Ben, great article. Thanks for the coverage on this; it's nice that other media outlets are writing up Portland for something other than the usual stereotypes (fuuuuck you, Portlandia).
I just want to say -- about Christmas Duck, it's such a wonderful device because, instead of finding the key under the doormat (which is where I looked first), it immediately shifts the tone from typical first-person horror game to a more sensible, realistic sort of fear -- family.
it costs money like a game but its really just a story that most people wouldnt care about.
Save your time and money.
Yeah, that's kinda spoiler-ish, although if you are a human being you're able to understand how telegraphed that is from very early on. I would agree it's best to go in without knowing anything, including Christmas Duck.
Good job spoiling the lesbian thing. Gooooood job.
I think the game has tons of re-playability. There were a lot of little clues and notes that I missed the first time that really spoke to the secondary plots in the game. Sure, you might not replay Gone Home with the same sort of mystery of the first time--just like first love, eh?--but it there's a ton of layers that fill out the other characters' stories. I totally loved this game.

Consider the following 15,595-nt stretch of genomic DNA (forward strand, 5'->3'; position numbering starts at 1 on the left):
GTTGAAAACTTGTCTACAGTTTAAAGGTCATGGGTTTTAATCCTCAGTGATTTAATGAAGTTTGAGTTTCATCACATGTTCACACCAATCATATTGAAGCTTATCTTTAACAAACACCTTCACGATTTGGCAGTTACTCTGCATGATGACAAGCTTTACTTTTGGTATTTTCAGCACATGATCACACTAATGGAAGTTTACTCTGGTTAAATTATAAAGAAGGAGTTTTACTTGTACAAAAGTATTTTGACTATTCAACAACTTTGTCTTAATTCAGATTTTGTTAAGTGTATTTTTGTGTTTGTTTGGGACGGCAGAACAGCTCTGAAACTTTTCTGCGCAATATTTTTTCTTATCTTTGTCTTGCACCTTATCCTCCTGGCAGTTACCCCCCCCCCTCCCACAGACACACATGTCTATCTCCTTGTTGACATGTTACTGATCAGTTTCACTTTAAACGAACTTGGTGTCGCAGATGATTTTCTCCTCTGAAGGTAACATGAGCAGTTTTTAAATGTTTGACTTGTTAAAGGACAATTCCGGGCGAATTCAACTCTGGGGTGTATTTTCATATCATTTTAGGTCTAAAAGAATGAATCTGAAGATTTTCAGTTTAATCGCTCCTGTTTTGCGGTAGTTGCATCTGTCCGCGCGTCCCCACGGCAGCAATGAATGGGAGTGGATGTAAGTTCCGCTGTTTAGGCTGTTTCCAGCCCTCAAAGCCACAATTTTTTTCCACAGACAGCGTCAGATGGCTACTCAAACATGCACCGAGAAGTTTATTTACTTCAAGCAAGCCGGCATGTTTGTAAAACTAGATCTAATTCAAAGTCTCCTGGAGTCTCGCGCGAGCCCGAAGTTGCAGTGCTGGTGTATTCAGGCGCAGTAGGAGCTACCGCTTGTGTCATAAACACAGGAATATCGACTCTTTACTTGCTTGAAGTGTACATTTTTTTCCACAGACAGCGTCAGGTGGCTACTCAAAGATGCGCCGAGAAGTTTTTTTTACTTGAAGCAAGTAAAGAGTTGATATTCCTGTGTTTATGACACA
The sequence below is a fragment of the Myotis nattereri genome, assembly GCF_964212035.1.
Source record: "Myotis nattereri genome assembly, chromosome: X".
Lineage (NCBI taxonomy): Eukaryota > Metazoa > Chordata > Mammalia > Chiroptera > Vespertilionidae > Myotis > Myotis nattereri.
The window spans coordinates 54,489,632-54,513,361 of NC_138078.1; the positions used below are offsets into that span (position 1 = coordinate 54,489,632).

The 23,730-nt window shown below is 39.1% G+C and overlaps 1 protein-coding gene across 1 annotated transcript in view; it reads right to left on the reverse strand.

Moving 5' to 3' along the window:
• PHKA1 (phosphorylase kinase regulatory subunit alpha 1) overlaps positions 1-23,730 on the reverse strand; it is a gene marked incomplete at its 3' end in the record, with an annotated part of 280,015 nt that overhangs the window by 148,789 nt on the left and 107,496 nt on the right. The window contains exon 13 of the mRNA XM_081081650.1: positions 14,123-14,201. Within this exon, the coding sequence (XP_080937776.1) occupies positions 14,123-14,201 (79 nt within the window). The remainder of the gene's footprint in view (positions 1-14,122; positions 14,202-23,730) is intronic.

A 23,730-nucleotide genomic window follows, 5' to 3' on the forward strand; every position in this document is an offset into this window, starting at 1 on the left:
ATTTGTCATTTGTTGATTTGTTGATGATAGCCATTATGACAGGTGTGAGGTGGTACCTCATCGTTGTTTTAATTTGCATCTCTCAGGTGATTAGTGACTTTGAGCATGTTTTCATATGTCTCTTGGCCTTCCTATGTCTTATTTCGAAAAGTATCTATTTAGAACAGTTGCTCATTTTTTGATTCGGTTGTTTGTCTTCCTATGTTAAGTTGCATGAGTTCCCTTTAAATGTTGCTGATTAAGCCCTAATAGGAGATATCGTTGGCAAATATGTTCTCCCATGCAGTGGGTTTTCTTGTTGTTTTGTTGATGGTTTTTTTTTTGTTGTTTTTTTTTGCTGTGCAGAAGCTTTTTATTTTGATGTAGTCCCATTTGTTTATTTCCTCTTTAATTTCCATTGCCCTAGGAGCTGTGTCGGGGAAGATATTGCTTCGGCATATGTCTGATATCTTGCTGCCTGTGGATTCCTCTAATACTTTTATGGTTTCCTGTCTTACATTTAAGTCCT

It's a great experience, more akin to a film or short story. I think this game will speak to a certain range of people, especially those who grew up close to the time period represented in this game or were into zine/punk culture in the early 90s. I think they should have priced it at $10, but there's always Steam sales.
Video games don't all have to be about dragons or shooting or whatever; there's room for all kinds of stories to be told in all sorts of ways. Gone Home is a wonderful game, I'm glad it exists, and I hope there's more like it on the way.
Our gaming family got this "snooper" game a few weeks ago based on the awesome reviews, and it was okay. The house's atmosphere was cool-- pretty detailed and sometimes spooky with a great soundtrack. We sat down as a family and played--a 12-year old, 14-year old and two parents--45-minutes a night. We got maybe 4 or 5 hours game play total. It was nice reminiscing for partner and I, and the kids liked the unique (to their gaming experiences) story line. Overall, we wanted more closure to the story and a bit more gaming time--replay value is zilch. Really though, for the price of two of us going to see a show, it was worth the dough, and it was kind of cool to see the potential of this type of game.
Can't say I agree with this idea that there is ever a good teen pregnancy. If you aren't old enough to have a beer you aren't old enough to have a child, and even if they do it intentionally it isn't something to celebrate, the outcomes for parent and child are just too much worse than for older parents to be able to say anything good about teen pregnancy.